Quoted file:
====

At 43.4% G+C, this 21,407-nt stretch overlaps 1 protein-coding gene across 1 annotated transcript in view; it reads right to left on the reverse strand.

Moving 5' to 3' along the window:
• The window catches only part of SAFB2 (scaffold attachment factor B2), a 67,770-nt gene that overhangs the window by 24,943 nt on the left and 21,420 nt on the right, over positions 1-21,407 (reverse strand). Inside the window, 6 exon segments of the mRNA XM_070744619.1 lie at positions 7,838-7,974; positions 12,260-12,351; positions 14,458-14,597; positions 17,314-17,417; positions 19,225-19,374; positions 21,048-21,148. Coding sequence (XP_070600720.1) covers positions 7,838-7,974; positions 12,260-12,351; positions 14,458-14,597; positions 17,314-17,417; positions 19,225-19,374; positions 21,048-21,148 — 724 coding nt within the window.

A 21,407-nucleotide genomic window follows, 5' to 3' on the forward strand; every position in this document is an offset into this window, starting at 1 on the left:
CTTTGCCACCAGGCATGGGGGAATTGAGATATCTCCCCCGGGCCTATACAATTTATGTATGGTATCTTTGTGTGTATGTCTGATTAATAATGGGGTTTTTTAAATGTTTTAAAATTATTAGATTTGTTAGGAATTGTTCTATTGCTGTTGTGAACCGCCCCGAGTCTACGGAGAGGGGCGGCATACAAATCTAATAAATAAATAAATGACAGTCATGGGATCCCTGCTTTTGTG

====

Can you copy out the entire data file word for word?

At 43.4% G+C, this 21,407-nt stretch overlaps 1 protein-coding gene across 1 annotated transcript in view; it reads right to left on the reverse strand.

Moving 5' to 3' along the window:
• The window catches only part of SAFB2 (scaffold attachment factor B2), a 67,770-nt gene that overhangs the window by 24,943 nt on the left and 21,420 nt on the right, over positions 1-21,407 (reverse strand). Inside the window, 6 exon segments of the mRNA XM_070744619.1 lie at positions 7,838-7,974; positions 12,260-12,351; positions 14,458-14,597; positions 17,314-17,417; positions 19,225-19,374; positions 21,048-21,148. Coding sequence (XP_070600720.1) covers positions 7,838-7,974; positions 12,260-12,351; positions 14,458-14,597; positions 17,314-17,417; positions 19,225-19,374; positions 21,048-21,148 — 724 coding nt within the window.

A 21,407-nucleotide genomic window follows, 5' to 3' on the forward strand; every position in this document is an offset into this window, starting at 1 on the left:
CTTTGCCACCAGGCATGGGGGAATTGAGATATCTCCCCCGGGCCTATACAATTTATGTATGGTATCTTTGTGTGTATGTCTGATTAATAATGGGGTTTTTTAAATGTTTTAAAATTATTAGATTTGTTAGGAATTGTTCTATTGCTGTTGTGAACCGCCCCGAGTCTACGGAGAGGGGCGGCATACAAATCTAATAAATAAATAAATGACAGTCATGGGATCCCTGCTTTTGTG